Romans 14:13 Let us not therefore judge one another any more: but judge this rather, that no man put a stumblingblock or an occasion to fall in his brother's way.

Romans 14:14 I know, and am persuaded by the Lord Jesus, that there is nothing unclean of itself: but to him that esteemeth any thing to be unclean, to him it is unclean.

Romans 14:15 But if thy brother be grieved with thy meat, now walkest thou not charitably. Destroy not him with thy meat, for whom Christ died.

We continue with -

Romans 14:16 Let not then your good be evil spoken of.

Then draws an inference from what has preceded and is understood in the sense of therefore, accordingly, consequently, or so.

Let not your good be evil spoken of is your good must not be evil spoken of.

Your good is your right or your privilege and refers to the strong believer's right or privilege of eating whatever he wishes.

Be evil spoken of means ever begin to be evil spoken of or ever be evil spoken of.

Now, it is the weaker believer who is speaking evil of the stronger believer's good; and he must not be doing it.

At the same time, the stronger believer can flaunt his right or privilege before the weaker believer; and this may result in his right or privilege being evil spoken of by the weaker believer.

The strong believer, therefore, has a responsibility to do nothing which would in any way result in his good being evil spoken of; and the weaker believer has the responsibility never to speak evil of the right of the stronger believer.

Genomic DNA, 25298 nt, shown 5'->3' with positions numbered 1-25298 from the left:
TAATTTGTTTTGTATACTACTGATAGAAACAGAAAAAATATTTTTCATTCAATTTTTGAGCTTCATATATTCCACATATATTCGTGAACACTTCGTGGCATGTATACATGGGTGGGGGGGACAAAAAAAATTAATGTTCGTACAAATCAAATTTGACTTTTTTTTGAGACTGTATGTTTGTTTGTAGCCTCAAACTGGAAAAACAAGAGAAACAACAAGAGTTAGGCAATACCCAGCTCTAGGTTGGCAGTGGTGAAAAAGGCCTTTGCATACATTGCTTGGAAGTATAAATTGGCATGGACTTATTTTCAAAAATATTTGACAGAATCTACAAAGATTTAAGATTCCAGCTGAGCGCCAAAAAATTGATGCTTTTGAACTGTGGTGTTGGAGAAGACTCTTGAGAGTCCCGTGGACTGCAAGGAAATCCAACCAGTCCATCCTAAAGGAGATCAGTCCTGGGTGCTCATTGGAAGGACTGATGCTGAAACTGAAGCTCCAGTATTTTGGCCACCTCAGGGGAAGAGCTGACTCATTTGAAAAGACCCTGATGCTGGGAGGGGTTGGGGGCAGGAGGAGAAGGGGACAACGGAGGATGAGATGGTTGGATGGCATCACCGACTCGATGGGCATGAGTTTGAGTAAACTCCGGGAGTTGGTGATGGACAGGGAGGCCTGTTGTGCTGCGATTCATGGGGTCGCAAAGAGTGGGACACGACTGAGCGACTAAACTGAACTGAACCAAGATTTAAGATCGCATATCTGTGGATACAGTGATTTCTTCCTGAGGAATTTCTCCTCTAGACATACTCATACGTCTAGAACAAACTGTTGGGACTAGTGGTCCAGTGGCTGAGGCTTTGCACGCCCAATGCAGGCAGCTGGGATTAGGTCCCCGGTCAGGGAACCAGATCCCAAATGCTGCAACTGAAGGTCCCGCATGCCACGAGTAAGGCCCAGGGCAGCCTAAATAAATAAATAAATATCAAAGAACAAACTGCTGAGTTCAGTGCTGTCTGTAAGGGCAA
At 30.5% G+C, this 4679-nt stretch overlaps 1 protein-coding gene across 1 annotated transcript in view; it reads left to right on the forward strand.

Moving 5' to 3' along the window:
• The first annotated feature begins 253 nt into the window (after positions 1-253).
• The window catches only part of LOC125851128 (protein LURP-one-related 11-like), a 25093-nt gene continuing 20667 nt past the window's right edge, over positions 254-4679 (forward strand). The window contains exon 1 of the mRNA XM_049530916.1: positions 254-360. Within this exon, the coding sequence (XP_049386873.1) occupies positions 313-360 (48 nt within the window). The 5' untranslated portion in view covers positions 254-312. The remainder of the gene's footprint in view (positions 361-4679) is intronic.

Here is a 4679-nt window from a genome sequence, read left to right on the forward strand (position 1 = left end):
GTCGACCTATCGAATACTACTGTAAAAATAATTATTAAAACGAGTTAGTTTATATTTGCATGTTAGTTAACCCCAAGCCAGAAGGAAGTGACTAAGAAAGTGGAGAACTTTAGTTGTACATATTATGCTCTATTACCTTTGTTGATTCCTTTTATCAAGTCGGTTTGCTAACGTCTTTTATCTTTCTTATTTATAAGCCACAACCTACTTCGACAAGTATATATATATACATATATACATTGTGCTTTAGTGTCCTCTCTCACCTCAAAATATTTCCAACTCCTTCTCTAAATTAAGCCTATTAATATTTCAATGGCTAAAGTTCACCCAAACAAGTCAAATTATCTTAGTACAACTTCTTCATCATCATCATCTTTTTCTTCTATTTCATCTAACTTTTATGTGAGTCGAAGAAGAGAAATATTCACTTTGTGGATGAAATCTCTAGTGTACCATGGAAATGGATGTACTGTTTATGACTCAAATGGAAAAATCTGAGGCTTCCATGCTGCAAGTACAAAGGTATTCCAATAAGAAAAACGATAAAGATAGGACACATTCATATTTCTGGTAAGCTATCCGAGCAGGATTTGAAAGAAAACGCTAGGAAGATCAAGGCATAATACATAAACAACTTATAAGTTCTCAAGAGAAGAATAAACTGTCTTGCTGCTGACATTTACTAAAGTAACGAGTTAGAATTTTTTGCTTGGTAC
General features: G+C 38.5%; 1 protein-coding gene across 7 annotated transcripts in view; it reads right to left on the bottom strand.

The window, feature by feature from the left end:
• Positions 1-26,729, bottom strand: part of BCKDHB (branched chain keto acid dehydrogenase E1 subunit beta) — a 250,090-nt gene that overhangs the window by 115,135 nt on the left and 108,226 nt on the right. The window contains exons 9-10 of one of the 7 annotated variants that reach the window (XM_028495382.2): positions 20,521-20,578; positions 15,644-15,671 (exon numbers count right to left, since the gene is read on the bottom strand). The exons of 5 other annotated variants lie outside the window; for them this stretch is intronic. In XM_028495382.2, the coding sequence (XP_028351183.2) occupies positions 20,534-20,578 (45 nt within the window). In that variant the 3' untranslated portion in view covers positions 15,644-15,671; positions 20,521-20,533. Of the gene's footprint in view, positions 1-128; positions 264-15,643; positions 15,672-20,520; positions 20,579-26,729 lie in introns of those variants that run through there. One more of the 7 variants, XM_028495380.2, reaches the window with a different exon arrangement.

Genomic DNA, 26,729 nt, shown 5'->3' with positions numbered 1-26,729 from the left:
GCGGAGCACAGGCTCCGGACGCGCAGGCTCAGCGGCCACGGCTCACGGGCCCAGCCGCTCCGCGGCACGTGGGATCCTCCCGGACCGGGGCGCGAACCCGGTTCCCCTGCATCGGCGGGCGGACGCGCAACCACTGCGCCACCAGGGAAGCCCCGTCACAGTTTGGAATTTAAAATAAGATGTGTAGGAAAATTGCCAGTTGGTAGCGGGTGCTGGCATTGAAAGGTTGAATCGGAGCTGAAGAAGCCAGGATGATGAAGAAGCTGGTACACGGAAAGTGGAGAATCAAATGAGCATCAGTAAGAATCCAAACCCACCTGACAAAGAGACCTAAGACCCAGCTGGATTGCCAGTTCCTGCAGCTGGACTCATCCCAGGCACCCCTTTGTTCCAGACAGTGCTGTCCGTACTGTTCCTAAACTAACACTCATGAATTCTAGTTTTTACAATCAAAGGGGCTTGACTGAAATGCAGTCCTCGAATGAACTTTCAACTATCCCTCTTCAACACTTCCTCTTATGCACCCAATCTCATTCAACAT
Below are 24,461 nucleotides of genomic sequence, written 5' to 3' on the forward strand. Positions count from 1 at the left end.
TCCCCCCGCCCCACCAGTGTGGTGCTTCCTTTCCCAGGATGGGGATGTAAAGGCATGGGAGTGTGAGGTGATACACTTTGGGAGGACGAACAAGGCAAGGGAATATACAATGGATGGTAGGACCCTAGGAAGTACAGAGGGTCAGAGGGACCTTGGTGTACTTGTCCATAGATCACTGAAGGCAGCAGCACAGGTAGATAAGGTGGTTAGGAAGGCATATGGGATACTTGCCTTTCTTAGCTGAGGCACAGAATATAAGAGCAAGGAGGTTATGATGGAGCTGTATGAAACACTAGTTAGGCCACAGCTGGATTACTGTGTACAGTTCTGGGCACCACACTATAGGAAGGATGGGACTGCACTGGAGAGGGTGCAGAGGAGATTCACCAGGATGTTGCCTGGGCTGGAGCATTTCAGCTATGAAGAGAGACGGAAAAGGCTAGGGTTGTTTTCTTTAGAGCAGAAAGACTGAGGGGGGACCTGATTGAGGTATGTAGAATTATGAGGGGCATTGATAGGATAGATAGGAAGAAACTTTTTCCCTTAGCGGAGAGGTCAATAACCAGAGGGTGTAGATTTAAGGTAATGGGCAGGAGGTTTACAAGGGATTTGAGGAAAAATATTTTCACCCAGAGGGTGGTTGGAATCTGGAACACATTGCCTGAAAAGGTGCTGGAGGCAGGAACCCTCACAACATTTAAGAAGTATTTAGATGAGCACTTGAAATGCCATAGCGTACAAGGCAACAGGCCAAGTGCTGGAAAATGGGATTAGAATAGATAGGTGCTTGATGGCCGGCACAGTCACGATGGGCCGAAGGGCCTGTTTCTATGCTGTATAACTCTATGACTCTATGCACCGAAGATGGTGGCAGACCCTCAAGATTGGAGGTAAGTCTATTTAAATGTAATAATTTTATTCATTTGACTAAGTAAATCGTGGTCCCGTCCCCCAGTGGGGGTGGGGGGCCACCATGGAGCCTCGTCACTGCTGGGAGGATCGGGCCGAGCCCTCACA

Romans 14:17 For the kingdom of God is not meat and drink; but righteousness, and peace, and joy in the Holy Ghost.

Verse 17 provides an explanation regarding why the stronger believer should not destroy the weaker believer with his meat and why the strong believer's good must not be evil spoken of.

The kingdom of God is best understood in the sense of the realm over which God rules.

Is not meat and drink means is not eating and drinking. The realm over which God rules is not something over which there will be all kinds of rules against eating and drinking.

But introduces a statement in strong contrast to the kingdom of God is not meat and drink.

The kingdom of God is righteousness which means uprightness and is a characteristic of God.

It is also peace, or harmony, and joy. Peace and joy are part of the fruit of the Holy Spirit.

Although in the Holy Ghost may mean that in the person of the Holy Spirit peace and joy are brought into being, it seems that Paul intended to say that it is by means of the Holy Spirit that peace and joy are brought to pass. This is so because it is the Holy Spirit Who produces the righteousness in the life of the believer as well as the peace and joy.

Romans 14:18 For he that in these things serveth Christ is acceptable to God, and approved of men.

Verse 18 continues the thought of verse 17 as is indicated by for which is to be understood in the sense of now.